“Back in the 1990s, the Supreme Court said that while prisoners have the right to pursue a legal claim, they don’t have “an abstract, freestanding right to a law library.”For years after the ruling, even though it no longer had to, New York required its county jails to maintain a supply of legal reference materials, such as various chapters of New York State Consolidated Laws and case law digests.But as times of plenty have faded, New York has decided that the law library is an unaffordable luxury.  After finding that the mandate imposed a “significant cost upon each county,” New York’s prison commission is proposing to relax the regulation and allow prisons to shutter their libraries. (via WSJ)

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San Francisco Law Library suing over facility size

“Last week’s Board of Supervisors Budget and Finance Committee meeting was a doozy, and not just because each public speaker got two minutes to speak and Supervisor Mark Farrell spent three hours trying to get lawyers to stop talking after their time was up. The reason that 81 people showed up to speak — almost all of them lawyers who are solo practitioners or work for nonprofits — is because they want a larger public Law Library. And straight from the “completely predictable” file, the Law Library is suing to get a larger space.” (via San Francisco Examiner)

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Law library supporters lose space debate

“Dozens of lawyers made their case for more space at San Francisco’s Law Library Wednesday, but the verdict they got from a group of supervisors was not the decision they hoped for. The Board of Supervisors Budget and Finance subcommittee approved a resolution stating that 20,000 square feet is enough space for the law library at a new location on 1200 Van Ness Ave., after hearing at least two hours of public comments from lawyers and library patrons supporting the library’s demands for 30,000 to 35,000 square feet of space that the site could provide.” (via SFGate.com)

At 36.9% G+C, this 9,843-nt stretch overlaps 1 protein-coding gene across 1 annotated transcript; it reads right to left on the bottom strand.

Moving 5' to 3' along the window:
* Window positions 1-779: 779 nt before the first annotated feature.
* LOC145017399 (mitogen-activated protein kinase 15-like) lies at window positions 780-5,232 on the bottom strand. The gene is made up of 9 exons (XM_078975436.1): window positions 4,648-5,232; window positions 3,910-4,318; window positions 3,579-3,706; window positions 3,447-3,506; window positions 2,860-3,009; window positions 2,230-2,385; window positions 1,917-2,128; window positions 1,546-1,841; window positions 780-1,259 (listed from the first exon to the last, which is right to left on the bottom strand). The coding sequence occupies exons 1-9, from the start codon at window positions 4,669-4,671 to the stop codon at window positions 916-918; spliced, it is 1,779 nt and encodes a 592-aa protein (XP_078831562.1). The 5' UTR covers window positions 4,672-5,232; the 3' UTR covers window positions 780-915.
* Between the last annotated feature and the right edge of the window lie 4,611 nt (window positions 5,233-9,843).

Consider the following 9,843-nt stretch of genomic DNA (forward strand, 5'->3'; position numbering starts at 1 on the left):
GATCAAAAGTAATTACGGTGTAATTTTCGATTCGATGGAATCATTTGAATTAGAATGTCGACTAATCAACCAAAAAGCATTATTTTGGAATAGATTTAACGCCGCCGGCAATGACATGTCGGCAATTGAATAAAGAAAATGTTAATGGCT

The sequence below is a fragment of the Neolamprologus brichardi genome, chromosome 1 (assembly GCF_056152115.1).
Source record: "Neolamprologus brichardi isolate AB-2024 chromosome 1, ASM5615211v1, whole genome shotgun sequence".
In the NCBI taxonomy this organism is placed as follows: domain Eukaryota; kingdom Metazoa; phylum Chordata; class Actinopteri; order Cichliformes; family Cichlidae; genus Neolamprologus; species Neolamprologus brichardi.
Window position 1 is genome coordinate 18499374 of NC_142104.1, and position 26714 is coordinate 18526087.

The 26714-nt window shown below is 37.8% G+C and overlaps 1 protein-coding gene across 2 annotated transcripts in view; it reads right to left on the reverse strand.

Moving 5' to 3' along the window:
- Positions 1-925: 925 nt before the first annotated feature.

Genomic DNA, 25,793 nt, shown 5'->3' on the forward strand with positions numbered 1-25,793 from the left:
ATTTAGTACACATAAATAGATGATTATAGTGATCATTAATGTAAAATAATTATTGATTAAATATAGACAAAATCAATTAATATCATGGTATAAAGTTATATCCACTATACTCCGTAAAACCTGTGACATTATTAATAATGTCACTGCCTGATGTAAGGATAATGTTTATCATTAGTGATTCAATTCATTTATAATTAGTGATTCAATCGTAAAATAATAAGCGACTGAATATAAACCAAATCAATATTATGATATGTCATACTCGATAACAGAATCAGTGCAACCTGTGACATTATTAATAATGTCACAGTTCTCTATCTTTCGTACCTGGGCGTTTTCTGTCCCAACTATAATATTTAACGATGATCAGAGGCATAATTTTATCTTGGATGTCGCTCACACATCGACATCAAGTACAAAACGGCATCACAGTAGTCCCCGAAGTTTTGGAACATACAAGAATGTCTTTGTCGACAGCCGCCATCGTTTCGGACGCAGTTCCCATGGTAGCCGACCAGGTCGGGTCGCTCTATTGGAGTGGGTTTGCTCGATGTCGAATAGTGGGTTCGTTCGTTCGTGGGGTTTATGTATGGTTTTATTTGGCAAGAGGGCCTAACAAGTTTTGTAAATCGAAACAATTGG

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LA Law Library To Introduce Self-Service Research Model at County Courthouses

“In support of the pending reorganization and realignment of the Los Angeles County Superior Court, LA Law Library will be shifting its focus at some branch locations from a brick and mortar presence to one based on self-service, and expanding hours at other existing locations.  As a result of the reorganization of the courts, the spaces currently occupied by the Norwalk, Pomona and Santa Monica branches of the LA Law Library are needed to fulfill other functions.”

via Press Release

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S.F. Law Library needs a temporary space

“Former San Francisco City Attorney Louise Renne has a wealth of resources at her fingertips as one of the city’s top lawyers. But when she needed to research the legislative history of a 40-year-old state law for a recent case, the San Francisco Law Library was the only local source. “It plays an important role,” she said. “There are many times when the ability to find documents that aren’t otherwise available is essential.” Every county in California has a law library, run independently from the regular public libraries. For small law firms, advocacy groups, public-interest lawyers, government agencies and citizens representing themselves, law libraries are vital, advocates say. The San Francisco Law Library offers free access to expensive online legal resources such as LexisNexis and Westlaw, along with more than 250,000 law books and free assistance from eight reference librarians.”

via SFGate

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Historic SF law library in jeopardy if city can’t find new site

“Robert L. Ferris, an estate-planning attorney, says the documents he has accessed through the San Francisco Law Library have helped him handle cases for nearly two decades. But he might be on his own next year when the War Memorial Veterans Building, which houses the historic library, closes for renovation in May. “The law library is a resource that I’ve relied on for years,” Ferris said. “The reason my office is located where it is is because the courts are close and the library is close.” City and county officials are required to provide space for the library and fund its operation, but a new location has not been secured.”

via California Watch